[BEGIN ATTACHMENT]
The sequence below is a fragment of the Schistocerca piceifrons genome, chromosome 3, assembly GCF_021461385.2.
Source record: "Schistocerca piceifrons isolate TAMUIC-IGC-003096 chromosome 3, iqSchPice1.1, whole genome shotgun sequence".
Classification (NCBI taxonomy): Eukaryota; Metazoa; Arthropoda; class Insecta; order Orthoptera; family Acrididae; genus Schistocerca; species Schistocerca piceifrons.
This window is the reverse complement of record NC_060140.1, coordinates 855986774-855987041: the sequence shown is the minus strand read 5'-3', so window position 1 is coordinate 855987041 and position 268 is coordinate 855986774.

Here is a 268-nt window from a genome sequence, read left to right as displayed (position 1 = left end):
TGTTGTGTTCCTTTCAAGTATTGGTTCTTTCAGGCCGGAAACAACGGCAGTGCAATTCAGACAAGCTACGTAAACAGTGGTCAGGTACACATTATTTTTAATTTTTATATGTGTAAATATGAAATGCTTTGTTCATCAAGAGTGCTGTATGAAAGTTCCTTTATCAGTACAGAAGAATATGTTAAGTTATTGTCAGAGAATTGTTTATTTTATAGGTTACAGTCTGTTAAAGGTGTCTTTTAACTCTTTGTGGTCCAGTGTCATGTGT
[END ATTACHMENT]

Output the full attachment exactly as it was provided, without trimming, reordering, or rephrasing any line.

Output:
The sequence below is a fragment of the Schistocerca piceifrons genome, chromosome 3, assembly GCF_021461385.2.
Source record: "Schistocerca piceifrons isolate TAMUIC-IGC-003096 chromosome 3, iqSchPice1.1, whole genome shotgun sequence".
Classification (NCBI taxonomy): Eukaryota; Metazoa; Arthropoda; class Insecta; order Orthoptera; family Acrididae; genus Schistocerca; species Schistocerca piceifrons.
This window is the reverse complement of record NC_060140.1, coordinates 855986774-855987041: the sequence shown is the minus strand read 5'-3', so window position 1 is coordinate 855987041 and position 268 is coordinate 855986774.

Here is a 268-nt window from a genome sequence, read left to right as displayed (position 1 = left end):
TGTTGTGTTCCTTTCAAGTATTGGTTCTTTCAGGCCGGAAACAACGGCAGTGCAATTCAGACAAGCTACGTAAACAGTGGTCAGGTACACATTATTTTTAATTTTTATATGTGTAAATATGAAATGCTTTGTTCATCAAGAGTGCTGTATGAAAGTTCCTTTATCAGTACAGAAGAATATGTTAAGTTATTGTCAGAGAATTGTTTATTTTATAGGTTACAGTCTGTTAAAGGTGTCTTTTAACTCTTTGTGGTCCAGTGTCATGTGT